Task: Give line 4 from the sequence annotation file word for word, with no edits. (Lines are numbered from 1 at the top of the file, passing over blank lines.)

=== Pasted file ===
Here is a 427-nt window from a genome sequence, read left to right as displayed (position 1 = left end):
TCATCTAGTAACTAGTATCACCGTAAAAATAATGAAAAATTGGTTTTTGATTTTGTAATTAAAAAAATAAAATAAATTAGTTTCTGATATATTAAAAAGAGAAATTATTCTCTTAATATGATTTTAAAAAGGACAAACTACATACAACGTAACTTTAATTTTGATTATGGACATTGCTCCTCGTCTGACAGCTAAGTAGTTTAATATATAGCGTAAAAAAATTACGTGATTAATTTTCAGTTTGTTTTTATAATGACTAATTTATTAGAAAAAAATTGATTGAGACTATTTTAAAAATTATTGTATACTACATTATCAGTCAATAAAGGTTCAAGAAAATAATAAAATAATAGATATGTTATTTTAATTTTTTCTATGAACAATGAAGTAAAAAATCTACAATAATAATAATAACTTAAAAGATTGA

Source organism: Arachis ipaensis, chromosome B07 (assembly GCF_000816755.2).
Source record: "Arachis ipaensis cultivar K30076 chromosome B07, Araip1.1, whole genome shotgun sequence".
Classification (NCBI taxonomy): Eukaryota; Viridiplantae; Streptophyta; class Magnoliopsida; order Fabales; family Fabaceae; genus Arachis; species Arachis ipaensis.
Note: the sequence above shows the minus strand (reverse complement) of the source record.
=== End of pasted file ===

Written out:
Source record: "Arachis ipaensis cultivar K30076 chromosome B07, Araip1.1, whole genome shotgun sequence".